THE DATES: Saturday 17th August 2013 12-6pm; Sunday 18th August 2013 12-6pm

350+ participating artists; 100+ participating open studios; 20+ participating galleries + Food stalls

Hackney WickED has worked closely with authorities to put on a safe, friendly, art-focused event to continue its mission to CELEBRATE ART and SUPPORT COMMUNITY.

Hackney WickED Art Festival Hub will be in Queen’s Yard, Hackney Wick, which will be host of the Buskers Corner Stage sponsored by Crate Brewery; Hackney WickED Head Quarters and Performance Space (HWHQ); Fête for the WickED art market and a variety of pop-up venues serving locally produced food, beers and cider.

Live performance by Sculpture on Sat 17 August at the Glass Factory – RSVP only
Art Roulette: A WickED Game Pop-up at HWHQ, the Glass Factory – Fri 16 Aug 6-9pm
The Tomorrow People 2013 exhibition curated by Elevator Gallery with Hackney WickED, will take place at partner venue Forman’s Fish Island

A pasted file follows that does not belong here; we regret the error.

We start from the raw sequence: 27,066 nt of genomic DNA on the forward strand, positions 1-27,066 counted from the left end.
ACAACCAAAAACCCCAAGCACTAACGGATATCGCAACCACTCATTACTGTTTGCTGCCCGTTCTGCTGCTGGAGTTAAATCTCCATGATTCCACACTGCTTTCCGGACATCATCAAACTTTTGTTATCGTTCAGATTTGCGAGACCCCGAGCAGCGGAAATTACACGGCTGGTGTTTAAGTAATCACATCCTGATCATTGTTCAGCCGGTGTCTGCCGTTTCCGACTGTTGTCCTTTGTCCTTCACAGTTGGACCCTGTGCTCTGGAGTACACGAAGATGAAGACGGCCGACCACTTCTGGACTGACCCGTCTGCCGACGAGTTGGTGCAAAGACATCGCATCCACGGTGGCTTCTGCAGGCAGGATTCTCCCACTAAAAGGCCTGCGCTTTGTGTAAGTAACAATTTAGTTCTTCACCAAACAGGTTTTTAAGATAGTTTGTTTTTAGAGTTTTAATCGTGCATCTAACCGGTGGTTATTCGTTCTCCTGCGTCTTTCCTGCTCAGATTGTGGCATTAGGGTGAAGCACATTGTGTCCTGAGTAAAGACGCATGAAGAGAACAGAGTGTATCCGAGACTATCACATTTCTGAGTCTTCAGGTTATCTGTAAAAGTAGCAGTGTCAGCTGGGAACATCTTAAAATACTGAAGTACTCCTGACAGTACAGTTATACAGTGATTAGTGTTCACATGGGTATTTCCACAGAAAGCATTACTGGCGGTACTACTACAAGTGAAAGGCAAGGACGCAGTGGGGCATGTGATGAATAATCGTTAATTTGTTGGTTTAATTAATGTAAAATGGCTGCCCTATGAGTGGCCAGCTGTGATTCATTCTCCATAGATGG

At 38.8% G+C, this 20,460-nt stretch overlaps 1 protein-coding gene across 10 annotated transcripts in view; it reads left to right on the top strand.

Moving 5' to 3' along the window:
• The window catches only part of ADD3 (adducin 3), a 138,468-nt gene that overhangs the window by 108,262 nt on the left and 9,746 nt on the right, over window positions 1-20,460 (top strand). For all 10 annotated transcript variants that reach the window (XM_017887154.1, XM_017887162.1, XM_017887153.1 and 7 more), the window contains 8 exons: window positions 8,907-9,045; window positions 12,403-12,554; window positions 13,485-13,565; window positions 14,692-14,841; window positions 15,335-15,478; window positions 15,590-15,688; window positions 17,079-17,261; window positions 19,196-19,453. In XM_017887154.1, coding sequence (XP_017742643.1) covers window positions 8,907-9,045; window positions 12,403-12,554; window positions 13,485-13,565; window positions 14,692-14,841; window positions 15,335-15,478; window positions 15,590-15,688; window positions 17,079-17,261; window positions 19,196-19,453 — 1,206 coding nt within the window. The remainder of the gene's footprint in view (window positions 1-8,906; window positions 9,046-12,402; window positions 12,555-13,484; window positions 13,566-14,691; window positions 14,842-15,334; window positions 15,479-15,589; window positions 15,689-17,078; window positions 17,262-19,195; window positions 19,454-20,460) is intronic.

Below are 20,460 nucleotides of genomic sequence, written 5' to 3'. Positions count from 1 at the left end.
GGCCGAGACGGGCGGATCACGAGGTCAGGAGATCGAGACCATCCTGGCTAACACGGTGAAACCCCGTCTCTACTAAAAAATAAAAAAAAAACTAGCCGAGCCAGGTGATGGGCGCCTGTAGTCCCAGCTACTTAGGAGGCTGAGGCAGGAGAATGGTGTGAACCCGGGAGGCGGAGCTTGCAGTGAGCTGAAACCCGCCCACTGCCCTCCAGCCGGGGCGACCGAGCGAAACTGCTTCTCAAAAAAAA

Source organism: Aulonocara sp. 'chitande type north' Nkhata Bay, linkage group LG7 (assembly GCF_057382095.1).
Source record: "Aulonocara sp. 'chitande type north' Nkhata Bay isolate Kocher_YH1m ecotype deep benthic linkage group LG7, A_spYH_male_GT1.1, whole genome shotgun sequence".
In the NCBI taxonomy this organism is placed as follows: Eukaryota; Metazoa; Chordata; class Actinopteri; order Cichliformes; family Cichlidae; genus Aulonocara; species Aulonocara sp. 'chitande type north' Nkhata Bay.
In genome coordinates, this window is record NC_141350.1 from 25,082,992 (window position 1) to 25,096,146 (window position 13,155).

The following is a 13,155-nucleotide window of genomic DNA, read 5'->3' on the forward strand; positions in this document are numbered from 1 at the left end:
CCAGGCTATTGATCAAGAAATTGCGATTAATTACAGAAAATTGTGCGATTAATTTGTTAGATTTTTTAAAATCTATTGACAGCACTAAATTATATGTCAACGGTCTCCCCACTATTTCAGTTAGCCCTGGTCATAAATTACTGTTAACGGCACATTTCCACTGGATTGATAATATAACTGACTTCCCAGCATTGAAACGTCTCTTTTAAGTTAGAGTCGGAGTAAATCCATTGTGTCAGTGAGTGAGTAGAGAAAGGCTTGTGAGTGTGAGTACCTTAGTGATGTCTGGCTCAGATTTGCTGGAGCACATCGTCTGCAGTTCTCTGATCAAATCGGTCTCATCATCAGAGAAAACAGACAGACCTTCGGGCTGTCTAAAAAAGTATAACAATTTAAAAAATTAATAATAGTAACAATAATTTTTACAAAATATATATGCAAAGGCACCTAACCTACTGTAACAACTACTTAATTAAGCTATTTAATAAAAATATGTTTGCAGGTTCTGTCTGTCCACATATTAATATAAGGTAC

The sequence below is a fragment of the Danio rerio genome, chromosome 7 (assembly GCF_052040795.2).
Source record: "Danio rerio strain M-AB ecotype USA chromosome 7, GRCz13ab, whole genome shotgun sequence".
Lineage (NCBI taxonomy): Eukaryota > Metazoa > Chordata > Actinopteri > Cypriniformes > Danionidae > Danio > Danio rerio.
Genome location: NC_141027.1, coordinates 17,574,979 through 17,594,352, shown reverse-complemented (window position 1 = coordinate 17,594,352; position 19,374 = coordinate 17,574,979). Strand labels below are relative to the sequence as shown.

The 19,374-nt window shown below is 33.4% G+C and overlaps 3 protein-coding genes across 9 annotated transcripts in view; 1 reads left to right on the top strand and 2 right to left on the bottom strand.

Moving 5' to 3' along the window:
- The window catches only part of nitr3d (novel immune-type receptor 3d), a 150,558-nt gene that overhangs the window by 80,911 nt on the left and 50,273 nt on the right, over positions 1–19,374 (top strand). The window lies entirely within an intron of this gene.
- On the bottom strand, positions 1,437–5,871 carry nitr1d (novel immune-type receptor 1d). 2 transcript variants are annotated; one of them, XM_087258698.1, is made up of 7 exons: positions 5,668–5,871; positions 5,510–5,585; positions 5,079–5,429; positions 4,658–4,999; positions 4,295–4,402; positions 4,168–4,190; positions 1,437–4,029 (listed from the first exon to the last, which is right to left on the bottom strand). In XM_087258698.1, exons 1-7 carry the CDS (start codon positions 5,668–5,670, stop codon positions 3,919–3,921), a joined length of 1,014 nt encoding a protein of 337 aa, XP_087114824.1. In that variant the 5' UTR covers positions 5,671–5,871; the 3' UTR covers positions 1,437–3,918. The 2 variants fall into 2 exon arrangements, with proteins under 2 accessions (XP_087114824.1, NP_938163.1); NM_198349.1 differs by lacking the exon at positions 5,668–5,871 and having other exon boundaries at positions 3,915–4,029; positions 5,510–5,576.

Hackney WickED maps will be available from the Glass Factory – a brand new venue/art space that has joined Hackney WickED in the celebration of ART for 2013!

HACKNEY WICKED ‘FESTIVAL HUB’ at Queen’s Yard – the epicentre of HWAF13

What you can expect from the Festival Hub from 6pm Friday 16th August onwards…..

Fri 16th 6-9pm, Sat 17th 12-10pm; Sun 18th 12-9pm
Promising a programme of kick-ass artistic and cultural events, Glass Factory will fling its doors wide open for this year’s Hackney WickED and invite the neighbours in, with 3-days of Hackney WickED curated events and the OFFICIAL HACKNEY WICKED BAR… for cocktails & fine things!

FRI 16th August

6pm-9pm Art Roulette at HWHQ with the Glass Factory
ArtRoulette is an independent curatorial concept that challenges the luck of the participants and the artists. Everyone is invited to gamble on the roulette wheel situated amongst artworks that could be yours to keep. The gallery based events feature emerging artists working in diverse mediums; ArtRoulette offers an interactive and fair chance for all partakers to own a unique artwork from talented newcomers.